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Abu Dhabi, UAEMonday 21 January 2019

Why British imams don't always speak the same language as their young followers

Young Muslims in the western world often feel culturally or linguistically disconnected from the clerics in their community

Shazad Khalid from Makrooh, a collective examining what it means to be young, British and Muslim / Daniaal Khalid
Shazad Khalid from Makrooh, a collective examining what it means to be young, British and Muslim / Daniaal Khalid

Many years ago, a young British Muslim told me: “The generation before us built the mosques. It’s our job to get the generation after us into them – and it is a job that the generation before us cannot do.” It was something of a stark analysis but it was deeply significant, and a question that Muslims in Britain but also across Europe have been wrestling with in different ways recently. How, indeed, do Muslim clerics and imams speak to their congregations in ways that are relevant, especially when so many preachers come from a different generation and often, a different cultural background?

It’s a question that plays into a variety of different discussions around the education of imams, the construction and location of mosques, the discourse that religious figures need to inculcate and how that discourse is then projected onto congregations.

In Britain, one of the most commonly cited issues relates to language, for example. An older generation of imams, many of whom moved to the UK from the Indian subcontinent in the 1960s and 1970s, often only speak the languages of their native countries fluently and despite valiant efforts, the context of their sermons might sometimes only feel relevant to a motherland that the next generation has never seen.

But the issue goes beyond that, to the physical spaces where young British Muslims congregate, centring on the mosque itself and how welcoming it is to youth. There is an ongoing discussion among Muslims in the western world about those who neither feel they have a place in the mosque nor feel culturally connected to older, more traditional houses of worship. Indeed, in some parts of Britain, there has been a breakaway movement, with younger religious leaders gathering with members of their generation to set up alternative spaces away from traditional institutions, where they can teach and worship in a language and context they understand and can relate to.

The reality is that much of the training in many places around the world for imams and religious figures is not at the level that it needs to be, whether in relation to Islamic traditions or in terms of contextualisation and adaptation to contemporary challenges. That has to be addressed.

But a corresponding modern-day problem is that such topics are invariably only discussed via a focus on security and the expectation upon imams to act as counter-radicalisation tools. That is not their function – and to make it their primary role both misinterprets how radicalisation processes work and weakens the role of imams in their communities. Young people are not interested in being lectured by imams simply about how extremism causes harm. They want to hear imams teaching them how to be good and how to steer a path towards virtue and principles – not to be simply warned away from being bad.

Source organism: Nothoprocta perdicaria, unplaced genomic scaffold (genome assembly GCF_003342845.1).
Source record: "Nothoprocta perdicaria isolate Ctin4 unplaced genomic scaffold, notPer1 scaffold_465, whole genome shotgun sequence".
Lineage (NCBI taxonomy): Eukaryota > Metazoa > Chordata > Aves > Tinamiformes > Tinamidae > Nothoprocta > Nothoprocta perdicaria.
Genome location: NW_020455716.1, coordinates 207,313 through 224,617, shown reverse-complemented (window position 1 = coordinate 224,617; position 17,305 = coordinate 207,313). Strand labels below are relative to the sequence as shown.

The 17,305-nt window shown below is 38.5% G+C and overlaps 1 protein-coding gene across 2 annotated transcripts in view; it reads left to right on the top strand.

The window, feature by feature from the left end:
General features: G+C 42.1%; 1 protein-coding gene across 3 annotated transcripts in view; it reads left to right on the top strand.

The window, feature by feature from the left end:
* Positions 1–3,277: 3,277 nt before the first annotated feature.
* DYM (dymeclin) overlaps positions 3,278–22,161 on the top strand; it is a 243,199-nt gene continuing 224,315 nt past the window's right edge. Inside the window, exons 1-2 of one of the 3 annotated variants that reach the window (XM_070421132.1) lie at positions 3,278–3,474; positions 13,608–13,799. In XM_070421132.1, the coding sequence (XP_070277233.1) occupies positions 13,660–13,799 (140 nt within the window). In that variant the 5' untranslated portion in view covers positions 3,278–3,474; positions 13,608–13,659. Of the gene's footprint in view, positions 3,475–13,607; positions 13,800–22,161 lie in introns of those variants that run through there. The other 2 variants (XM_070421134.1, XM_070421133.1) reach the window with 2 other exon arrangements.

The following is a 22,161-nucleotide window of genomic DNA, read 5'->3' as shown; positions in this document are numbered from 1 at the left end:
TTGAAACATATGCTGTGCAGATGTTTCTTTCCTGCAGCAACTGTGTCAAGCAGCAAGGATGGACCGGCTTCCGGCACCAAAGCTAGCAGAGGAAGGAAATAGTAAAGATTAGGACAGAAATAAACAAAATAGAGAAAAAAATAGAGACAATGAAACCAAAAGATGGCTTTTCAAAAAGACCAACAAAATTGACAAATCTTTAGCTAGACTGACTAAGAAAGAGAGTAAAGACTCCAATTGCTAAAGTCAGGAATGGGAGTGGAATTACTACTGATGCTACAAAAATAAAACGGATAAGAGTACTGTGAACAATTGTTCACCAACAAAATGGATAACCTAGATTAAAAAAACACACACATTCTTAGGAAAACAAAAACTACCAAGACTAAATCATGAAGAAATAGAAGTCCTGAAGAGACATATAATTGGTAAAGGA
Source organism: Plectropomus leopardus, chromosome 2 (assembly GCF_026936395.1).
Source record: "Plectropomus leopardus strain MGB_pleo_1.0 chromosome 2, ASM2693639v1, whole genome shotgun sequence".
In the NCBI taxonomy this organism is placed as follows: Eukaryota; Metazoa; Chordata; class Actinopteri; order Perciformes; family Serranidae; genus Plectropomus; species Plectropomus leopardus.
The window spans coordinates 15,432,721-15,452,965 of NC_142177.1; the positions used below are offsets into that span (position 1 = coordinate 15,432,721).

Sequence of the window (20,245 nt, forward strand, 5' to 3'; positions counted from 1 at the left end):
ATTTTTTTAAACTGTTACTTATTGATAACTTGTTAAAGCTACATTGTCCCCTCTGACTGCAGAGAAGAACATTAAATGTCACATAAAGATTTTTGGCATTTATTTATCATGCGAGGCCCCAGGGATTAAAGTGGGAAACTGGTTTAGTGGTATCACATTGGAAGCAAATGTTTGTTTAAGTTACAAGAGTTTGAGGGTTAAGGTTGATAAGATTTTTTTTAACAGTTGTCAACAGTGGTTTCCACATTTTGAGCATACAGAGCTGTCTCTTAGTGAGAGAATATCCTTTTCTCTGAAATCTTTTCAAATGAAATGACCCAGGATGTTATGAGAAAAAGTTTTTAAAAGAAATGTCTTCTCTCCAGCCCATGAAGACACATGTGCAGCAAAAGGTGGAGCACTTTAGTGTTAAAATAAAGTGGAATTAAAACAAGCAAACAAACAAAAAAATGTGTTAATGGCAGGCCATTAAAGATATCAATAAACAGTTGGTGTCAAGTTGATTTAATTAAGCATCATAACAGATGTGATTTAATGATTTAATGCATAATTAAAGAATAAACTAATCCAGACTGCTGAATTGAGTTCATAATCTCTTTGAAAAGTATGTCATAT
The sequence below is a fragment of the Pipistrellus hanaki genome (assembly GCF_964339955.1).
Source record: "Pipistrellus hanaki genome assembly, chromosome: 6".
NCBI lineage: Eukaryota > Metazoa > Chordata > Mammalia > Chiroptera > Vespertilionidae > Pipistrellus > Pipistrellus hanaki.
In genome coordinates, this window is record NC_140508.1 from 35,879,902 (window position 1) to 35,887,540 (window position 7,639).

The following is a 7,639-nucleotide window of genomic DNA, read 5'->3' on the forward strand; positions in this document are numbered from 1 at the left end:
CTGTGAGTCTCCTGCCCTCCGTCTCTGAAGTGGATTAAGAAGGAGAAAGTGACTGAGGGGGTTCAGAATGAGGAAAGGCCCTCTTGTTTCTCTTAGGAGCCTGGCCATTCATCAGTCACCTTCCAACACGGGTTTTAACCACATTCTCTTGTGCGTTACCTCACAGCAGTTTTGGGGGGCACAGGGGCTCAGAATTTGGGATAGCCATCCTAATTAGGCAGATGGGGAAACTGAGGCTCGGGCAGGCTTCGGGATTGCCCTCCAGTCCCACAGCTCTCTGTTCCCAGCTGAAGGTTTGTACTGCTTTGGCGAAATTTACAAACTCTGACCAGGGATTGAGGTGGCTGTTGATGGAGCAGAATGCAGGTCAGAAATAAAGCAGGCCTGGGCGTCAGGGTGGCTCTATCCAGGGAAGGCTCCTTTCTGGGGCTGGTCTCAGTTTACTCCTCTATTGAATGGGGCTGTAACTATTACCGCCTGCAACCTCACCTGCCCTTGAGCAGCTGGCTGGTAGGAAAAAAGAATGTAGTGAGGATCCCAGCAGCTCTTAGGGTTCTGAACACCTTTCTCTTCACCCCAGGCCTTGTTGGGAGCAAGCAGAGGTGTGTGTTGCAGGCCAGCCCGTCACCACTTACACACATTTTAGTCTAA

That point about being able to inspire is perhaps the most crucial of all when it comes to British Muslims. All too often, the discussion around relevance becomes one focused on public relations rather than on substance – that the imam should be on Facebook, Instagram, Twitter and Snapchat, for example. Perhaps those things do have relevance. But young people are savvy and are not easily fooled by slick marketing campaigns. What inspires them isn’t being part of the establishment, which is what we seem to want so many imams to be nowadays. It is calling the establishment to account and speaking truth to power that invigorates young souls.

Where are the modern-day equivalents of the likes of the boxer Muhammad Ali or Malcolm X? Or the 19th century teacher of the Quran, Omar Al Mukhtar of Libya, known as the Lion of the Desert for his bravery in facing down the Italian fascist forces of Rodolfo Graziani? His face is still used on Libyan money and his legend inspired a 1980s film starring Anthony Quinn and Oliver Reed. Or Said Nursi, a 20th century theologian in Turkey who advocated a more contemporary and critical engagement with modern sciences?

All too often, we find religious figures not only shying away from critiquing the corridors of power but also acting as apologists for the establishment. If we are to hope that the next generation of Muslims in Britain and beyond might find strong leadership and a connection with their imams, then it will be down to those clerics to show the principles they stand for, even if they don’t always chime with those in power, and that their messages are relevant to those listening.

That might mean some imams having to go back to the drawing board. But when religious figures seek to fulfil their ministry of care, comfort, support and aid of the young and the vulnerable then continually re-educating themselves to be of service should be par for the course.

Dr HA Hellyer is senior associate fellow at the Royal United Services Institute and the Atlantic Council

Updated: December 12, 2018 04:54 PM

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